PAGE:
Plan for Bloom Succession
Bloom succession- having plants that start blooming at different times- is a huge component to planning a thriving pollinator garden. Not only does this provide pollinators with a nectar source in the Spring, Summer and Fall but it also looks beautiful!
Make sure to consult your local native plant nursery or extension office to get accurate bloom-times for your flowers. Sometimes a plant that is distributed throughout the U.S. will bloom slightly earlier in the warmer regions compared to the colder Northern regions.
Pollinators need more than just flowers to survive. They also need leaves to feed and reproduce on, such as the Monarch caterpillar. Plant a variety of plants that are both nectar sources as well as host sources for insects.
Butterflies also need shelter because they are quite delicate. Having a mixture of plants in your garden such as trees, shrubs, grasses and sedges will provide great habitat for a variety of insects.
Plant Native Plants to Support Native Wildlife
Benjamin Vogt, author of “A New Garden Ethic” says, “Right plant, right place. The benefit of native plants is in their wildlife support, and re-wilding the landscapes we've erased around our homes.”
It basically comes down to knowing what type of soil you have and also knowing what type of soil the plants prefer. There are many resources out there to start researching native plants in your area. Remember, your local extension is a great resource along with local botanical gardens and native plant nurseries.
Be wary of plants that are advertised as being butterfly attractants and make sure to do your research. Some plants such as the Butterfly bush (Buddleja sp.) can be invasive and spread to the wild. Butterfly bush is not a host to a single insect species in the U.S. That doesn't mean that it doesn't offer nectar. However, it offers nectar only to the insects with long enough tongues to get into the flower.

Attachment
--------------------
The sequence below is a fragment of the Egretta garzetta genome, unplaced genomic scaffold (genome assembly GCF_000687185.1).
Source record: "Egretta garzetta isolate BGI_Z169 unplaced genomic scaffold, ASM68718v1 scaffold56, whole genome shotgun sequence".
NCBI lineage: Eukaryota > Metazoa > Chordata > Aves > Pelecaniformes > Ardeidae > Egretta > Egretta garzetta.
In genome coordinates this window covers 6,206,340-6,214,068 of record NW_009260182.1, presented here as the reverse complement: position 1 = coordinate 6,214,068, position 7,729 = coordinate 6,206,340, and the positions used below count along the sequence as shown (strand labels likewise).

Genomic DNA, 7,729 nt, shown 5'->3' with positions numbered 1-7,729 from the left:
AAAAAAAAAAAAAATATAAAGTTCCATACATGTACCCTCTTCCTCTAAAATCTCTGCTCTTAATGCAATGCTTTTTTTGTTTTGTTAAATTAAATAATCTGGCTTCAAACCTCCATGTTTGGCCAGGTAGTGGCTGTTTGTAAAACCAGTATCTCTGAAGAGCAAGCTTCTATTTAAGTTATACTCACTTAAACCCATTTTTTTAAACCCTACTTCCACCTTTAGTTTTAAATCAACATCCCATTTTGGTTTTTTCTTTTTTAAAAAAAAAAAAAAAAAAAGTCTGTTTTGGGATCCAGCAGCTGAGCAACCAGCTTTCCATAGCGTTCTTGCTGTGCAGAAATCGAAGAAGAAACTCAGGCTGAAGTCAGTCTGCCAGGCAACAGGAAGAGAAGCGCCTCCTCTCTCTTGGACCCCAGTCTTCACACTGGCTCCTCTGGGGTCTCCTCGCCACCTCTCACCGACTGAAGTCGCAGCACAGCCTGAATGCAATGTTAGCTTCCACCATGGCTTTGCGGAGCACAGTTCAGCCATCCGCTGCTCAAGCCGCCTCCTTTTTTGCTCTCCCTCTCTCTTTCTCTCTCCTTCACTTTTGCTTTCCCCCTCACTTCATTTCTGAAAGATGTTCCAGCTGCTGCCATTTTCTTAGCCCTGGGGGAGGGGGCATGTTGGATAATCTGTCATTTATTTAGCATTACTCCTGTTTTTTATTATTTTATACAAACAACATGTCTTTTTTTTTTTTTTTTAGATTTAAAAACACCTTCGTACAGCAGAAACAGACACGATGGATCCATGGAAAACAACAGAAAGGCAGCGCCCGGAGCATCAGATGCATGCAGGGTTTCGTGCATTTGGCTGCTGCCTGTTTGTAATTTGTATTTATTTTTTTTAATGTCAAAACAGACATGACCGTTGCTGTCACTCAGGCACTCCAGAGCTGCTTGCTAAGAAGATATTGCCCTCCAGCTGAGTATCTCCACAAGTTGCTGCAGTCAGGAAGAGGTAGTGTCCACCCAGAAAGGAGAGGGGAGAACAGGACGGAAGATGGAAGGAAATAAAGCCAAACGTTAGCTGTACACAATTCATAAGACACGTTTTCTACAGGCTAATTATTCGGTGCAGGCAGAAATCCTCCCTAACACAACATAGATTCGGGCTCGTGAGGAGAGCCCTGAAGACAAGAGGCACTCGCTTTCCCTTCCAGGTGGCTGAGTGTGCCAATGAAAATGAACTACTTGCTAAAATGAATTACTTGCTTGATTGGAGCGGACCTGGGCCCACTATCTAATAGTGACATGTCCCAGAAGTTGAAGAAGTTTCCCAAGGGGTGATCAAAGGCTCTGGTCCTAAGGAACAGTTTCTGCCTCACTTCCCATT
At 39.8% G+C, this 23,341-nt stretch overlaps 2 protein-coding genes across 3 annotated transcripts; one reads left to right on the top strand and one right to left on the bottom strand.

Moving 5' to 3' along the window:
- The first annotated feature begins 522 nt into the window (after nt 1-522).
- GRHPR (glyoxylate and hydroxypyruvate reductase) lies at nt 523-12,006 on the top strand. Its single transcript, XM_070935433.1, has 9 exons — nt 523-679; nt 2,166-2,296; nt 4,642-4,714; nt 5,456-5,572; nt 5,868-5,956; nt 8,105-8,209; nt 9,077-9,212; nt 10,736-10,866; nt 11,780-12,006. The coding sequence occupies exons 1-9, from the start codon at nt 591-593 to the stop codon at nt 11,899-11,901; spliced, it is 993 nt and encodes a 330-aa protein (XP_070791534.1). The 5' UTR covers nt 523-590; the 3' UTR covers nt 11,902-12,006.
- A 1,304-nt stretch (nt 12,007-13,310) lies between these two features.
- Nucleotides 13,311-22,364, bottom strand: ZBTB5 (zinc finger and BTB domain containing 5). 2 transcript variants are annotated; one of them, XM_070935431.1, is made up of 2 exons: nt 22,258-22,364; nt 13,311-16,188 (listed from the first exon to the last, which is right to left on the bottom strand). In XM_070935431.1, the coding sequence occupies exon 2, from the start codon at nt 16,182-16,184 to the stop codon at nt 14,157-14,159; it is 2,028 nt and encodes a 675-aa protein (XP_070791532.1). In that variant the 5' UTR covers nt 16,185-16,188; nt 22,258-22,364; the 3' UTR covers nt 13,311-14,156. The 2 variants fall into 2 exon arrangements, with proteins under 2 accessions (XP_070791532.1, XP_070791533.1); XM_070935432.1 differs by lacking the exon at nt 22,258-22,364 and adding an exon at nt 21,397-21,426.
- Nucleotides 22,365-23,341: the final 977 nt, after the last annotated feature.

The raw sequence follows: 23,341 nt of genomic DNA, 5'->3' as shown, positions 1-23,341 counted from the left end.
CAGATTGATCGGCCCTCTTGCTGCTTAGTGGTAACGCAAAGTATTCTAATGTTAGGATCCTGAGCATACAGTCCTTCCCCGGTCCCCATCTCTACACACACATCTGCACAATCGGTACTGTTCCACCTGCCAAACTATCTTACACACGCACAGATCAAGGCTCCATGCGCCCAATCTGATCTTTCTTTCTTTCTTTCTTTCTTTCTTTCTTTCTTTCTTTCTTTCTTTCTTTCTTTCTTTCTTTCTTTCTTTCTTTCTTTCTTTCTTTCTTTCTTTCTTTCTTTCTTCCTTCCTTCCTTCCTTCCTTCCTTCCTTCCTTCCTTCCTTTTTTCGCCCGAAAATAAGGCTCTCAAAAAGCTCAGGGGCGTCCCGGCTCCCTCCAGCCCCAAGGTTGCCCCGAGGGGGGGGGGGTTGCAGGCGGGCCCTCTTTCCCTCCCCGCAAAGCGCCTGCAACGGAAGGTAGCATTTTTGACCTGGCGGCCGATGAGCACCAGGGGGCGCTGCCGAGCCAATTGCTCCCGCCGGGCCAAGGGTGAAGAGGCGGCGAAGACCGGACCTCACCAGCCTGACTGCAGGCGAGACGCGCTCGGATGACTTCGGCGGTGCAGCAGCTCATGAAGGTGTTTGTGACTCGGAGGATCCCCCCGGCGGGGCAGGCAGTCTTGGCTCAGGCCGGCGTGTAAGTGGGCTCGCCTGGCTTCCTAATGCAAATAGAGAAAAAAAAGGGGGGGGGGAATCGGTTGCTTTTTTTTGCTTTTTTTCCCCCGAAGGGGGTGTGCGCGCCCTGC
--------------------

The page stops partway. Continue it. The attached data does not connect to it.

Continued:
Think Like a Butterfly
If you were a butterfly, what would you enjoy the most?
Maybe sunlight, shelter out of the wind and flowers to feed on? Keep these things in mind when planning your garden and try to actually think like a butterfly. This will help you to appeal to the butterflies passing by.
When the typical growing season is over, that doesn’t mean the butterflies just disappear. If you leave your plants standing, they can provide insects and birds a home in the winter. These plants will also gather snow which will keep the soil moist and protected.
Benjamin Vogt recommends, cutting down perennial flower stems and grasses to about 12 to 18 inches tall, which will leave future homes for spring and summer bees to nest. Whatever stems you do cut down can be used as mulch to spread over the bed, returning the nutrients your plants need to thrive to the garden.